A global crisis like the COVID-19 pandemic may help us understand how periods of severe political, economic or medical instability tend to give rise to significant numbers of iconic images. Such images evince the allure of readily discernable symbols, promising to provide a temporary surface for identification, or, in other words, a harmonious unity of form and content in an otherwise chaotic environment. During the haze of the coronavirus outbreak, the evocation of “the images of Bergamo” coined a topos long before the transmission of aerosols and the daily dose of infection rates translated into nifty pie charts and bar graphs on the frontpages of major news outlets. Over time, it seemed one got used to staring at the hidden virus, made visible in the shape of a spiky ball. Jean-Luc Nancy has assessed this failure of familiar epistemologies in the face of the coronavirus:
We are […] discovering to what point the living being is more complex and less comprehensible than our previous representations of it led us to think, and to what extent the exercise of political power […]is another form of complexity, one that is also less comprehensible than it seems.8
Indeed, at the very beginning, the implementation of specific strategies to visualize the unassimilability of a global health crisis proved challenging: How to apprehend a virus whose steadfast spreading remained imperceptible to the human eye? Instead, we were gazing at blue skies without contrails or foxes and boar returning to the city parks as people remained indoors. Yet what seemed at first to be dystopian scenarios hardly came as a surprise in an age where climate change increasingly overturns environmental principles. The impressions of empty museums, cinemas, restaurants or shopping malls replaced one evil with another, making the void of cultural and economic disarray the equally hollow substitute for an invisible virus.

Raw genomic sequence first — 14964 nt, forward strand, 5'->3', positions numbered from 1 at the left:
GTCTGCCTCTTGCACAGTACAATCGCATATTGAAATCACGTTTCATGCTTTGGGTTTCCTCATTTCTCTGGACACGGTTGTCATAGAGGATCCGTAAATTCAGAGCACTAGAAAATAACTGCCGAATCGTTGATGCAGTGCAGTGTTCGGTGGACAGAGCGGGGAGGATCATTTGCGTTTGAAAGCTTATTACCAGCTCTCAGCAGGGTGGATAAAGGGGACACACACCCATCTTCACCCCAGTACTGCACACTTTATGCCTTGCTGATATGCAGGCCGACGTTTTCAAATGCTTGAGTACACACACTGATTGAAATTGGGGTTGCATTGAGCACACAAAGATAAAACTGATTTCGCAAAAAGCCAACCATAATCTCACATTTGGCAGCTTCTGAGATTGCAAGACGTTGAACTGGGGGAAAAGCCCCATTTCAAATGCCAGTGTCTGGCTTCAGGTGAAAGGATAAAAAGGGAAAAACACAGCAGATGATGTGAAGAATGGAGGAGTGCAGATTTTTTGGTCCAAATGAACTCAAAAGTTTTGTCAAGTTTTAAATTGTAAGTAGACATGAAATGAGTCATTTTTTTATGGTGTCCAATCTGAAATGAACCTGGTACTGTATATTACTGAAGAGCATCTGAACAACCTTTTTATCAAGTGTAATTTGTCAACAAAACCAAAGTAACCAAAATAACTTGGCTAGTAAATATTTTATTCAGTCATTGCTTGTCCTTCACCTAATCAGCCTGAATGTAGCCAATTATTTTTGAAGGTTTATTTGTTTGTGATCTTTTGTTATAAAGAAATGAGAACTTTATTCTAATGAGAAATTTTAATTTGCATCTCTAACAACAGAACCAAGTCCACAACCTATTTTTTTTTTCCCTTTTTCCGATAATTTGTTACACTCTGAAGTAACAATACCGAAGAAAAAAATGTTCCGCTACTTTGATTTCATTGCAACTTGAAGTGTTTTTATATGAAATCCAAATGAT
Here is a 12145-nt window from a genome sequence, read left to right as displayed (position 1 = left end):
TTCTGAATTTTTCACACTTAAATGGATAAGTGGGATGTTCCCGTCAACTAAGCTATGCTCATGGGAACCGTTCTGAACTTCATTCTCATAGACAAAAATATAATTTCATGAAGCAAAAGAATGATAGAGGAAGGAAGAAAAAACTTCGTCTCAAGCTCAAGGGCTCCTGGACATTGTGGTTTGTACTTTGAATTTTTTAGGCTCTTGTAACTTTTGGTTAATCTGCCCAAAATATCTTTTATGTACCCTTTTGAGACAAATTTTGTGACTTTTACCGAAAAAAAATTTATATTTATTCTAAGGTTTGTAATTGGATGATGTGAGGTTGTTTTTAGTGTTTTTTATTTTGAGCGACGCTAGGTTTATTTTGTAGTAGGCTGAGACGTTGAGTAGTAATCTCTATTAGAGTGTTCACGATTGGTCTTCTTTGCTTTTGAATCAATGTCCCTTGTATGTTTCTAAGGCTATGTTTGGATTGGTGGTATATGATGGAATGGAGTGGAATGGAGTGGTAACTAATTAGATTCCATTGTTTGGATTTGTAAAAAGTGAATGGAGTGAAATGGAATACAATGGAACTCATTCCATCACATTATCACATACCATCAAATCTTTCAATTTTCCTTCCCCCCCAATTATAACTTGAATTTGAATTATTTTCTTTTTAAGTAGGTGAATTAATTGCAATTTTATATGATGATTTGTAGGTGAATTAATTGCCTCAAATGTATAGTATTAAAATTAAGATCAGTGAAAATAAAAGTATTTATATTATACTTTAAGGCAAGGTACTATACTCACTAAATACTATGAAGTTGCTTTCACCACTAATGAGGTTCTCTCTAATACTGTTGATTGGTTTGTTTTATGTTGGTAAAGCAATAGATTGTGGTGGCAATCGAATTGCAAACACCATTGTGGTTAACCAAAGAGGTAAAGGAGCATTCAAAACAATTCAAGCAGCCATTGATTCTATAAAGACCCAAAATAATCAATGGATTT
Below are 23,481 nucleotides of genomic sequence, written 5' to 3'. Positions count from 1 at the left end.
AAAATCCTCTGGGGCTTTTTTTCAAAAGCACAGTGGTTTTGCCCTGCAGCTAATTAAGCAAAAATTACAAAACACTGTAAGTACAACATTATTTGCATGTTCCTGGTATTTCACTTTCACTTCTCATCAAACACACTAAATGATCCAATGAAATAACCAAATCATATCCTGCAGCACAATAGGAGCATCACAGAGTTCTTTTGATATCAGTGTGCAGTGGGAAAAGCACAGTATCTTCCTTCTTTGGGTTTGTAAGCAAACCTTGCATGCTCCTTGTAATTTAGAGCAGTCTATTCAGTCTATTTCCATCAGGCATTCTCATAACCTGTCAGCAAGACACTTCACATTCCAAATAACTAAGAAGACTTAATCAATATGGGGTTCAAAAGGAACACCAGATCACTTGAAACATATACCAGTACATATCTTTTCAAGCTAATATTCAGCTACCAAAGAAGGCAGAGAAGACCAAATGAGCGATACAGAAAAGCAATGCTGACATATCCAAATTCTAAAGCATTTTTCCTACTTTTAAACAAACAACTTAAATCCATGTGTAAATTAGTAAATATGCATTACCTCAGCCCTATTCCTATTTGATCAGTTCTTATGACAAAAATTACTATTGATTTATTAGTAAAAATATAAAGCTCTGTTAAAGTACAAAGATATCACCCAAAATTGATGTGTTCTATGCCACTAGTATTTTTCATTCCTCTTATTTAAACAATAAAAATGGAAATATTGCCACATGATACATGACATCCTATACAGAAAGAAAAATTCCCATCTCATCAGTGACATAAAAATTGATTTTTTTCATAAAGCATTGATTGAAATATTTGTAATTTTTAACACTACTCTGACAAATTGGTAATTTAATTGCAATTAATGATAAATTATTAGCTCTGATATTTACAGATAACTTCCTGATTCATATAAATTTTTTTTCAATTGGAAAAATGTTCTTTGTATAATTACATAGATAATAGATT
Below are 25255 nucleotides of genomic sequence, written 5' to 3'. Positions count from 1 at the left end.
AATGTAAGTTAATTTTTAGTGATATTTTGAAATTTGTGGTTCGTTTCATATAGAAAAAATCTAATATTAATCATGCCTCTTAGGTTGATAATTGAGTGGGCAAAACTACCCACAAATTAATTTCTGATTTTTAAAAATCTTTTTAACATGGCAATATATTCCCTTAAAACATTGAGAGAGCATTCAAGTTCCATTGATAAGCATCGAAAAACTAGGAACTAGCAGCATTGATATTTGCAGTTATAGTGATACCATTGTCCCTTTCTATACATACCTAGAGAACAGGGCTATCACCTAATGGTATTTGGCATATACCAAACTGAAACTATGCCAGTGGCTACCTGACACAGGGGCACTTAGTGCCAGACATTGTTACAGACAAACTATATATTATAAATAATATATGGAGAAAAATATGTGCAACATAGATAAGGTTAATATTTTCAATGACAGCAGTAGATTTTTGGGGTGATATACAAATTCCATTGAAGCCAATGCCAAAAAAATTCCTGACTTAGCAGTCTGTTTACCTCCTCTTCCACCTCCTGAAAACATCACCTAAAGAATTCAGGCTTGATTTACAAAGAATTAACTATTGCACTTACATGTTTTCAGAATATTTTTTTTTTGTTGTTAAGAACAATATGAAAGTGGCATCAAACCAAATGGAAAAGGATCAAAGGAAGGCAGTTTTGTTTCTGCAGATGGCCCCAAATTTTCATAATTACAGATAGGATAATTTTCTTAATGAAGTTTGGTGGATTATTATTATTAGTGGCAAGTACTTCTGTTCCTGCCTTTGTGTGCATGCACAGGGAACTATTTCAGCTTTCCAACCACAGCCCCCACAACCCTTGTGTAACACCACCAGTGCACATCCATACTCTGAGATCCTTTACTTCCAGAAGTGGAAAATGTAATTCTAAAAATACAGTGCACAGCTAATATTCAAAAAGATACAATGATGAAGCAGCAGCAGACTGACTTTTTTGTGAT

As art historian Sarah Elizabeth Lewis wrote in an opinion piece for the New York Times: “Visualization is a powerful tool – it can help us more deeply understand the severity of the situation as we work to curb the virus. But the visuals we need most in this time are difficult to come by.”9 Lewis bemoaned the lack of photographs showing those who died of Covid-19 and asked for images that “humanized clinical statistics,”10 while the blurry contours of escalating infection rates and death tolls on the one hand and the invisibility of isolated patients in agony and distress on the other were sharpened by one image in particular. A snapshot taken on a smartphone in Bergamo, Italy, a region that was severely shaken by the outbreak of the virus from the very beginning, was amongst the first images to convey the collapse of public health systems during the coronavirus crisis. Interestingly enough, what came to be known in European and largely also North American broadcasting as “the images of Bergamo,” plural, was in fact only a single photograph. On March 18, 2020, Emanuele di Terlizzi took the picture while looking down from his balcony in a housing complex in Northern Bergamo. The image shows a convoy of 9 military vehicles, transporting, as was later revealed, the corpses of patients who had died of Covid-19 to crematoria outside of Bergamo. The local government had just issued a ban on traditional inhumation burials, causing an overflow of bodies at the Bergamo crematorium.11